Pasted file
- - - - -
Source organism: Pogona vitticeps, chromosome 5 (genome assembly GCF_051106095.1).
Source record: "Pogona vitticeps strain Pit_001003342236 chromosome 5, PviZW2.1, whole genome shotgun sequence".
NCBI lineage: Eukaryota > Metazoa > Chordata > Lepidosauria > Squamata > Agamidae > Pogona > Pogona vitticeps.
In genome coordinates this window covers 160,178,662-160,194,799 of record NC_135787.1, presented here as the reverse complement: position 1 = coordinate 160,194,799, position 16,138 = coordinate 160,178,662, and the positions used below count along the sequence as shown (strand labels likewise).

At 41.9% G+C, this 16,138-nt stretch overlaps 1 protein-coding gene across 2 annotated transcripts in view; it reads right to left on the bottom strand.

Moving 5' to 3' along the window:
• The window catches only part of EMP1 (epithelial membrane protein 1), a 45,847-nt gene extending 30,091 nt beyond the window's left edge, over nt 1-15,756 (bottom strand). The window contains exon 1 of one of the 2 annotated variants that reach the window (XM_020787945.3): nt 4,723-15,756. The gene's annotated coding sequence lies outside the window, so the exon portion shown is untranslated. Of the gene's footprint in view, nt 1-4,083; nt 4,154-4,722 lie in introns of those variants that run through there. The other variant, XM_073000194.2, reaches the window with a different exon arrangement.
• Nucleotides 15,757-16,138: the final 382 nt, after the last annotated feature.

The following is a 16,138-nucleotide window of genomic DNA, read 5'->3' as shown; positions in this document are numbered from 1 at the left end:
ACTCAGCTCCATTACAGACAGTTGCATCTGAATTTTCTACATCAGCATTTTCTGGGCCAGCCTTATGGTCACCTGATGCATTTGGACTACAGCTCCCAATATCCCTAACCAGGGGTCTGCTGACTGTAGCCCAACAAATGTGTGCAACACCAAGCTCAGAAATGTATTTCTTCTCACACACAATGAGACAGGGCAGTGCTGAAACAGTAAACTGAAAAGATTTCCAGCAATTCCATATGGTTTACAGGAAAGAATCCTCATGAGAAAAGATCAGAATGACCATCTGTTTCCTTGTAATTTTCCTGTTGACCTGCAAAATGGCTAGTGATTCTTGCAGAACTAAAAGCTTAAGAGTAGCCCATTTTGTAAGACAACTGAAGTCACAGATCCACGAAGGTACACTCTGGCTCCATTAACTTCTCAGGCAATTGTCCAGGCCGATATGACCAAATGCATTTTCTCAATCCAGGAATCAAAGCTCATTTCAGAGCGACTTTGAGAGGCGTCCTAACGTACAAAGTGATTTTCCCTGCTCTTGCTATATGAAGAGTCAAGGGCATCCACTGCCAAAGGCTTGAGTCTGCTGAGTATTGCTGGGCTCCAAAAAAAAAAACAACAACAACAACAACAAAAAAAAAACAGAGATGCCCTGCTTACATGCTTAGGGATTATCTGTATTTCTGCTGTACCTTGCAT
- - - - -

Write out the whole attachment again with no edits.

Source organism: Pogona vitticeps, chromosome 5 (genome assembly GCF_051106095.1).
Source record: "Pogona vitticeps strain Pit_001003342236 chromosome 5, PviZW2.1, whole genome shotgun sequence".
NCBI lineage: Eukaryota > Metazoa > Chordata > Lepidosauria > Squamata > Agamidae > Pogona > Pogona vitticeps.
In genome coordinates this window covers 160,178,662-160,194,799 of record NC_135787.1, presented here as the reverse complement: position 1 = coordinate 160,194,799, position 16,138 = coordinate 160,178,662, and the positions used below count along the sequence as shown (strand labels likewise).

At 41.9% G+C, this 16,138-nt stretch overlaps 1 protein-coding gene across 2 annotated transcripts in view; it reads right to left on the bottom strand.

Moving 5' to 3' along the window:
• The window catches only part of EMP1 (epithelial membrane protein 1), a 45,847-nt gene extending 30,091 nt beyond the window's left edge, over nt 1-15,756 (bottom strand). The window contains exon 1 of one of the 2 annotated variants that reach the window (XM_020787945.3): nt 4,723-15,756. The gene's annotated coding sequence lies outside the window, so the exon portion shown is untranslated. Of the gene's footprint in view, nt 1-4,083; nt 4,154-4,722 lie in introns of those variants that run through there. The other variant, XM_073000194.2, reaches the window with a different exon arrangement.
• Nucleotides 15,757-16,138: the final 382 nt, after the last annotated feature.

The following is a 16,138-nucleotide window of genomic DNA, read 5'->3' as shown; positions in this document are numbered from 1 at the left end:
ACTCAGCTCCATTACAGACAGTTGCATCTGAATTTTCTACATCAGCATTTTCTGGGCCAGCCTTATGGTCACCTGATGCATTTGGACTACAGCTCCCAATATCCCTAACCAGGGGTCTGCTGACTGTAGCCCAACAAATGTGTGCAACACCAAGCTCAGAAATGTATTTCTTCTCACACACAATGAGACAGGGCAGTGCTGAAACAGTAAACTGAAAAGATTTCCAGCAATTCCATATGGTTTACAGGAAAGAATCCTCATGAGAAAAGATCAGAATGACCATCTGTTTCCTTGTAATTTTCCTGTTGACCTGCAAAATGGCTAGTGATTCTTGCAGAACTAAAAGCTTAAGAGTAGCCCATTTTGTAAGACAACTGAAGTCACAGATCCACGAAGGTACACTCTGGCTCCATTAACTTCTCAGGCAATTGTCCAGGCCGATATGACCAAATGCATTTTCTCAATCCAGGAATCAAAGCTCATTTCAGAGCGACTTTGAGAGGCGTCCTAACGTACAAAGTGATTTTCCCTGCTCTTGCTATATGAAGAGTCAAGGGCATCCACTGCCAAAGGCTTGAGTCTGCTGAGTATTGCTGGGCTCCAAAAAAAAAAACAACAACAACAACAACAAAAAAAAAACAGAGATGCCCTGCTTACATGCTTAGGGATTATCTGTATTTCTGCTGTACCTTGCAT